Three Hiatuses of the Diaphragm:

Caval Hiatus: Passage for Vena Cava, T8. The highest, most central hiatus, in the central tendon.

Eosphageal Hiatus: T10.

Aortic Hiatus: The Descending Aorta passes through the diaphragm most posteriorly and inferiorly. T12.

Diaphragmatic Crura: Left and Right Crus of the diaphragm, on posterior wall.

Thoracic Splanchnic Nerves go through the left and right crura of the diaphragm, to enter the abdomen.

LUMBOCOSTAL ARCHES (ARCUATE LIGAMENTS): The ligaments connecting the diaphragm to the posterior wall. They are condensations of

transversalis fascia.

Median Arcuate Ligament: Passes anterior to the Aorta as it goes through the diaphragm. It creates the Aortic hiatus.

CLINICAL: At times it can compress the Celiac trunk, below the diaphragm. In this event blood can still circulate via the pancreaticoduodenal arcade.

Medial Arcuate Ligament: Overlies the psoas muscle, lateral to the median arcuate ligament.

It may also be called the psoas fascia.

RELATION: The sympathetic trunks enters the abdomen immediately posterior to the medial arcuate ligaments.

Lateral Arcuate Ligament: Ligament around the Quadratus Lumborum muscle. Extends from the transverse fascia of L1 to the 12th rib.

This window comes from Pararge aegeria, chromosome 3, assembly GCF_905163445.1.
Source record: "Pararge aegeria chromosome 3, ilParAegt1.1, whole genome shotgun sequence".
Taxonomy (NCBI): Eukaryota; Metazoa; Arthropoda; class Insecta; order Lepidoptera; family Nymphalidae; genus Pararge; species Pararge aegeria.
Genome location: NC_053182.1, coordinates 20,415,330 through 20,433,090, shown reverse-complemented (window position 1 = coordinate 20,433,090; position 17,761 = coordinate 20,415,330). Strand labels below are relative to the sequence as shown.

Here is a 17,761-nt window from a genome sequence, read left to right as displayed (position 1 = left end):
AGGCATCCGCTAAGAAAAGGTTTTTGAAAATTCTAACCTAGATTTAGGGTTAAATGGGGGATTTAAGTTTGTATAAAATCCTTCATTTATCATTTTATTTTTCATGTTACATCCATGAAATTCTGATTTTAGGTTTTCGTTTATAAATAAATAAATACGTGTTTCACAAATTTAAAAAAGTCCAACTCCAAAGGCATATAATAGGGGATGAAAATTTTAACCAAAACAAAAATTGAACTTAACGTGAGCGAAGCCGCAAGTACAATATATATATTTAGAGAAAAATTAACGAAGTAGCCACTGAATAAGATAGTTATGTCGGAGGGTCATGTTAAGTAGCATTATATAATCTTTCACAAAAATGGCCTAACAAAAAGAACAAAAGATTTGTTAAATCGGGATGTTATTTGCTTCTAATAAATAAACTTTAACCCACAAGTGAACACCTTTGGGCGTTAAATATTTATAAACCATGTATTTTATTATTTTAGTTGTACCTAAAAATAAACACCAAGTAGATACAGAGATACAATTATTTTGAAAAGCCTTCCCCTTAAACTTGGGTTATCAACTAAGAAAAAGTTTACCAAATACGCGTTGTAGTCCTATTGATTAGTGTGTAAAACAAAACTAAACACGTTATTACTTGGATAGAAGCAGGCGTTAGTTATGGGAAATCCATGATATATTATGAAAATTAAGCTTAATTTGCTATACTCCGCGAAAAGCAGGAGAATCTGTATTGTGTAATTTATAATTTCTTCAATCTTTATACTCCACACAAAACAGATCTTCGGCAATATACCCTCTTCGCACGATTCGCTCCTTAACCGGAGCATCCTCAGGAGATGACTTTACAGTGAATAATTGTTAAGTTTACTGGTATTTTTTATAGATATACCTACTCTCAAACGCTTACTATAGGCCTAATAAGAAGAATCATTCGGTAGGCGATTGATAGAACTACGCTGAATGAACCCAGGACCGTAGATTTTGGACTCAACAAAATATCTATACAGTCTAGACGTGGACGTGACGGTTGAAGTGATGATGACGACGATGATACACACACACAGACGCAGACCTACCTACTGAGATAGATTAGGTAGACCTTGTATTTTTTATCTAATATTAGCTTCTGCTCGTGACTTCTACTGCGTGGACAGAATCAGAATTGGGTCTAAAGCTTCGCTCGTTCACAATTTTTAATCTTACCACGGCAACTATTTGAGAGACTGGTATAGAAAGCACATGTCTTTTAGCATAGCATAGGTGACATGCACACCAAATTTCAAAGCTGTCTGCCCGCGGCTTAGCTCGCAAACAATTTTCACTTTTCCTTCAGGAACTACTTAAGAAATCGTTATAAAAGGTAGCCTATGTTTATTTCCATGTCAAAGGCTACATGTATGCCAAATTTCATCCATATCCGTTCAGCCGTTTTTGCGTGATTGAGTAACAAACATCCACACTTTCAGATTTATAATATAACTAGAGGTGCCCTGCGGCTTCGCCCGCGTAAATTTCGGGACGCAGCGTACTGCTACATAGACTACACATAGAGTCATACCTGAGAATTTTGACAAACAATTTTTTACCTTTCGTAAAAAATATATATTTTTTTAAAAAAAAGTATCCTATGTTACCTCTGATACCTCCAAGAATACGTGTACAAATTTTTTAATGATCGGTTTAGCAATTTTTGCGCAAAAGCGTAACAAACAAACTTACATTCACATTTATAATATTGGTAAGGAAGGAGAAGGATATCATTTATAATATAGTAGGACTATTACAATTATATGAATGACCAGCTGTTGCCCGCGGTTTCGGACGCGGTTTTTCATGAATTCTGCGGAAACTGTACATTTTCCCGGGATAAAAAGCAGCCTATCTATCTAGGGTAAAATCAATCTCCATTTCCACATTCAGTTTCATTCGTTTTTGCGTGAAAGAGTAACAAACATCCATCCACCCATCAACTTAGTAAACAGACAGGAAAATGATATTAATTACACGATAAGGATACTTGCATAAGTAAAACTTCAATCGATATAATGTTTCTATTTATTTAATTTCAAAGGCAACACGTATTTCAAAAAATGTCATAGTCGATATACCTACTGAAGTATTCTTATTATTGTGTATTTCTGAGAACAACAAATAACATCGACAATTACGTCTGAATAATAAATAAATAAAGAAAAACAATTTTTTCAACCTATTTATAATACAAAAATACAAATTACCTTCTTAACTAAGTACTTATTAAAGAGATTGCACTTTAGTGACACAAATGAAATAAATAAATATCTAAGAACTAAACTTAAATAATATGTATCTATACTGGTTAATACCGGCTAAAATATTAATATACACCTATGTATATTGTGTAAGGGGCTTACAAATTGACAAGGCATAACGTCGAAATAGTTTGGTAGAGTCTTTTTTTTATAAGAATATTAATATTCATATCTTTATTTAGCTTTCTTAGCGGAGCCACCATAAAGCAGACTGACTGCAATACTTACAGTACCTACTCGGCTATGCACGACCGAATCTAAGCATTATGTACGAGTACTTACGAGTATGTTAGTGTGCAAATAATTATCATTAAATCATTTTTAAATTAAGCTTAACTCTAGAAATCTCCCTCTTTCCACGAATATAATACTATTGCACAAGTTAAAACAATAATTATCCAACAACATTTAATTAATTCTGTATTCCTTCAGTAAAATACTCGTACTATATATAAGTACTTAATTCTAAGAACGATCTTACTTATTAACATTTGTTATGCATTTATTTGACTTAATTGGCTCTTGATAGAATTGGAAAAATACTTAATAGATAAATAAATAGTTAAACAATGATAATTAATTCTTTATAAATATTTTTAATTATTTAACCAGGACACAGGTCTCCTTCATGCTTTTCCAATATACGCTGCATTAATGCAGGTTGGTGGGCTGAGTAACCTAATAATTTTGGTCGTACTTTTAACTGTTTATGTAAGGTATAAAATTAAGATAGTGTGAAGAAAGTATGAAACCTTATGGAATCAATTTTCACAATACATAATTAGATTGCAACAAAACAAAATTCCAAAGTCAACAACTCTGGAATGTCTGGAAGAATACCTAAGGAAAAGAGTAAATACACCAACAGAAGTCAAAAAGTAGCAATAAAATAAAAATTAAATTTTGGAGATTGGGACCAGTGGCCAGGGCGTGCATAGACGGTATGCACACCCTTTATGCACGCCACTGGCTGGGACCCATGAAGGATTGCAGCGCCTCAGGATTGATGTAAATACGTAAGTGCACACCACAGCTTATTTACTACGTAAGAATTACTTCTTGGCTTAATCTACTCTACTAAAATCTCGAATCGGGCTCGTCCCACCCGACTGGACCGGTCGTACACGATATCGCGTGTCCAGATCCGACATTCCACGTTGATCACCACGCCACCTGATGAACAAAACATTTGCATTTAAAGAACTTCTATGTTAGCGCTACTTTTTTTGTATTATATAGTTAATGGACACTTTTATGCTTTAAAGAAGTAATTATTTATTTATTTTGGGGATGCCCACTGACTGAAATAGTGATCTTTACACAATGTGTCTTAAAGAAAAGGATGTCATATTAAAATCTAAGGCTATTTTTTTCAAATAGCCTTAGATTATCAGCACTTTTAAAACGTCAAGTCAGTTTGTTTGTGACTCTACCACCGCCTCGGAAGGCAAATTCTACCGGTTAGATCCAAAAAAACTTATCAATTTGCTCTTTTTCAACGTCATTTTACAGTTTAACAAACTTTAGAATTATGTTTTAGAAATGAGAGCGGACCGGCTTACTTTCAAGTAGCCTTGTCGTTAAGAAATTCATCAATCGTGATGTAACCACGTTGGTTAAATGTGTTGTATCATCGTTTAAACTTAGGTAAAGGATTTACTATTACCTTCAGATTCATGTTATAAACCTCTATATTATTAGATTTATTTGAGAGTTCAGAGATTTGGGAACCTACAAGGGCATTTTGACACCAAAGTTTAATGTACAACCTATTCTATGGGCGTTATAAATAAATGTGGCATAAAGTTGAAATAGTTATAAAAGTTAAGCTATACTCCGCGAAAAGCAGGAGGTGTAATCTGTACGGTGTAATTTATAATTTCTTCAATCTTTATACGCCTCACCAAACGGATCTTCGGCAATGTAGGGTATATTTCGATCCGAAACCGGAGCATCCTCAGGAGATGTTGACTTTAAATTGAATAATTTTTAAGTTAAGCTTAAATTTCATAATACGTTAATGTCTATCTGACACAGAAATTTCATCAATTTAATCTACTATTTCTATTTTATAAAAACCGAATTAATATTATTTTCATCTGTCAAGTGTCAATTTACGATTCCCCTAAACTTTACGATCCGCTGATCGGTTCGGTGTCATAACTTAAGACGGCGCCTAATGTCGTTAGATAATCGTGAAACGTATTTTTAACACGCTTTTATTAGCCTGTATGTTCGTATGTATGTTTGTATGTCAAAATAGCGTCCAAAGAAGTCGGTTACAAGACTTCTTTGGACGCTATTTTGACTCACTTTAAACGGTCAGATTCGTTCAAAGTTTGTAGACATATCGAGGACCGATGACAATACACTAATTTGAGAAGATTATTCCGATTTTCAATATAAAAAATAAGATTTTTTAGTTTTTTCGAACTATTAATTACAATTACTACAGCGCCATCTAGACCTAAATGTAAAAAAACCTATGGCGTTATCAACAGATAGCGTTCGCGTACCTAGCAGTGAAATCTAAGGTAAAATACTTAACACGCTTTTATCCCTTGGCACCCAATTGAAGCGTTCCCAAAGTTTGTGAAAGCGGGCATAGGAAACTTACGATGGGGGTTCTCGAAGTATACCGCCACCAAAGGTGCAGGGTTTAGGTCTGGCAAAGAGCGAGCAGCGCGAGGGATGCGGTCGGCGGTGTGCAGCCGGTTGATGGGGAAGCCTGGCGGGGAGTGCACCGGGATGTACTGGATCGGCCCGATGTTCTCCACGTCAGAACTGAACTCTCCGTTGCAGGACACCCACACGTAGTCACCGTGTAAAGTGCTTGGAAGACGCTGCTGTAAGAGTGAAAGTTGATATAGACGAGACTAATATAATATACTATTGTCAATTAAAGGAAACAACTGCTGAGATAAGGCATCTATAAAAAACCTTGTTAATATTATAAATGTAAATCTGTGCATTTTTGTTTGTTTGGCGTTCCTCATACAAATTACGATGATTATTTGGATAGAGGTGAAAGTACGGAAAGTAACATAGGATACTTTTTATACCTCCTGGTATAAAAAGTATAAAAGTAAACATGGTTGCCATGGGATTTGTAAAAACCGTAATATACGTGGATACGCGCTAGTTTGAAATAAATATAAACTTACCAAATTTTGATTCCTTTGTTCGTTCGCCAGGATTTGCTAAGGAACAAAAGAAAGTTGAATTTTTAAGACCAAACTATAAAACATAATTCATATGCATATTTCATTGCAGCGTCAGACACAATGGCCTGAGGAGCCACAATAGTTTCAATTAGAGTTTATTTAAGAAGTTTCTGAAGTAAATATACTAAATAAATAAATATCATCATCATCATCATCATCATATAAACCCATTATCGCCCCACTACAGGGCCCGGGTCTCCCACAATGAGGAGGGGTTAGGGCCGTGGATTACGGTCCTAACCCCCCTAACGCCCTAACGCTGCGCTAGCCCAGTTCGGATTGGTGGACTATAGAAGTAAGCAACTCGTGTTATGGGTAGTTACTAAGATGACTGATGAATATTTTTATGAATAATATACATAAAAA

Muscles of the Posterior Abdominal Wall:

Psoas Major Muscle: Chief flexor of the thigh and trunk

Passes all along vertebral column starting at T12.

Passes deep to the inguinal ligament and attaches to the lesser trochanter of the femur.

Innervated by L2-L4.

Contraction: Pulls the body toward the leg, or the thigh toward the body.

Iliacus Muscle: Aids the psoas major in flexing the thigh and trunk

Attaches to the iliac fossa (anterior surface of the iliac bone).

Inserts into psoas tendon, and hence the two muscles together are often called the iliopsoas muscle.

Quadratus Lumborum: Stabilizes the 12th (floating) rib during inspiration. Inserts on the 12th rib.

Thoracolumbar Fascia: Actually an extension of the aponeuroses of the transversus abdominis and external abdominal oblique muscles.

It divides into an anterior plane and posterior plane. It thus serves to compartmentalize the muscles, which lies in between the two planes.

Anterior plane attaches to the transverse process of the lumbar vertebrae.

Posterior plane attaches to joins with the other muscles in the back.

Nerves of the Posterior Wall:

Things common to all the nerves: CLINICAL

They are all related to the psoas muscle. Psoas pathology will irritate those nerves. A patient that relieves pain upon relaxation of the psoas muscle may

have retroperitoneal pathology.

All of the nerves pass from the posterior to wall laterally to the anterior wall.

Subcostal and lumbar plexus pass through the transversalis fascia and then go in-between the transversus abdominis and internal oblique muscles.

Subcostal Nerve: T12

Associated with the 12th (floating) rib. This nerve is immediately posterior to the kidney and overlies quadratus lumborum muscle.

It is the only nerve of the lower posterior wall not associated with the lumbar plexus.